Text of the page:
He’ll be missed.
I honestly don’t know anything about Ramis’ politics, or those of his co-writer Dan Akroyd, so I don’t know if he intended the Reagan-era Ghostbusters to be a commentary on big government, but that’s how I’ve always taken it.
For those of you who have never seen the movie, it’s about the City of New York developing a problem with the paranormal. Spooks are wreaking havoc, and the government isn’t doing anything to stop it. So in steps the private sector, in the form of a small business startup called the Ghostbusters, who come to the rescue. They solve people’s spook problems for a fee.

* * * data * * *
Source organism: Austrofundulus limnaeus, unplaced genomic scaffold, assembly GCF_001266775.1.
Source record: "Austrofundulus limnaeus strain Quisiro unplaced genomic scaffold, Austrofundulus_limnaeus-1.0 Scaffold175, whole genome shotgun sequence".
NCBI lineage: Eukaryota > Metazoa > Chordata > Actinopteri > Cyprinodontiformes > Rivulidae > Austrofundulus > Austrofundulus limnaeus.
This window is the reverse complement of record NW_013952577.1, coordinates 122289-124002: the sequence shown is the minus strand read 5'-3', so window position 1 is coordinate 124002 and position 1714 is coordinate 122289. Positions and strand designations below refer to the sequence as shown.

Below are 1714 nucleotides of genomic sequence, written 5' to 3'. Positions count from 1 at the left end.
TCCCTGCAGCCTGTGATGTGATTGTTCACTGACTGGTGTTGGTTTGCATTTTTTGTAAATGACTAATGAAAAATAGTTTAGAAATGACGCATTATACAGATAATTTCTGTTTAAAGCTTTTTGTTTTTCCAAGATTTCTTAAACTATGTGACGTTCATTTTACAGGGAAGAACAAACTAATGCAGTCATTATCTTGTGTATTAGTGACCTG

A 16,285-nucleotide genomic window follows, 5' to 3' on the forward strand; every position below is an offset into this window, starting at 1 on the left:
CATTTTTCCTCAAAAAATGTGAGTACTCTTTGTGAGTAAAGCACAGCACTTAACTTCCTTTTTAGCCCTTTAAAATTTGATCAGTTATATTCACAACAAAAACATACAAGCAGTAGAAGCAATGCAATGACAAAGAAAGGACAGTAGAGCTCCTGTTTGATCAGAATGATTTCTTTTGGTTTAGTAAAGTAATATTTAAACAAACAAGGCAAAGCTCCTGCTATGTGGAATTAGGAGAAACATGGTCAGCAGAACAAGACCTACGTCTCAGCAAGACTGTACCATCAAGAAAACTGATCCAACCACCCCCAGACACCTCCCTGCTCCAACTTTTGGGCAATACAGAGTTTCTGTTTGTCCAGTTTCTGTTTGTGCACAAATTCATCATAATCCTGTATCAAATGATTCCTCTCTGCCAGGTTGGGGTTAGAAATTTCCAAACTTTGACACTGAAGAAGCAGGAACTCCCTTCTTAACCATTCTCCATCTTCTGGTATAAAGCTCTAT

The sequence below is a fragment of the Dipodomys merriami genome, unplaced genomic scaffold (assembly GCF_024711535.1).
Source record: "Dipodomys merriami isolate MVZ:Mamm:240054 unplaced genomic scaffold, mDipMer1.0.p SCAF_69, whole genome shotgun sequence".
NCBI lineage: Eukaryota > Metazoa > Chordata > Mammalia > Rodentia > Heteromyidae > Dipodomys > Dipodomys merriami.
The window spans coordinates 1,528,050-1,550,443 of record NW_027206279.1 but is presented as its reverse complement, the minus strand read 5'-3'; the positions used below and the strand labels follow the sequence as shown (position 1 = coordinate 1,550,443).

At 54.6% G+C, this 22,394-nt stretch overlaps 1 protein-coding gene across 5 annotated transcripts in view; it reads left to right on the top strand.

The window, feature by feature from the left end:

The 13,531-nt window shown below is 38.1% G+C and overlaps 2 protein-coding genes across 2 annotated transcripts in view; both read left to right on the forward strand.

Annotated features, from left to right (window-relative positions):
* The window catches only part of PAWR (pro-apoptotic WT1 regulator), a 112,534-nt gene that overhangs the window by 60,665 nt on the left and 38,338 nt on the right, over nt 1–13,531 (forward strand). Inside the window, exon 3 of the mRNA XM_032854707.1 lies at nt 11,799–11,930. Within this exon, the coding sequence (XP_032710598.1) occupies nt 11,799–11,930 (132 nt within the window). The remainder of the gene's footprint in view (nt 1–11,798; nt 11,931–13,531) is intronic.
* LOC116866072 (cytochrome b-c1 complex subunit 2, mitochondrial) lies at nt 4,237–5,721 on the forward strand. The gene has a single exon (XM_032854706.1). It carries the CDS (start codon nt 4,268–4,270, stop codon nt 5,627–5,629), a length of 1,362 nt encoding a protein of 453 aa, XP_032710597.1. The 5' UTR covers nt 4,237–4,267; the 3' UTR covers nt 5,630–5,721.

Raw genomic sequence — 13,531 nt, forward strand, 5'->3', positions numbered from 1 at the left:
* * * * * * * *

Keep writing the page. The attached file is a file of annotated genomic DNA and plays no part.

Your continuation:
It all goes fine until the government sticks its long, pointy, bureaucratic nose into the situation. Federal regulators – the Environmental Protection Agency, no less – shut down the Ghostbusters, releasing all the spooks they caught back out into the wild setting up the final scene in which the bureaucrats are pushed aside so the Ghostbusters can save the day again.
I remember the movie leaving me with a distaste for government meddling. One that seems to have followed me into adulthood. Again, I don’t know if that’s what Ramis intended, but that’s what happened for me.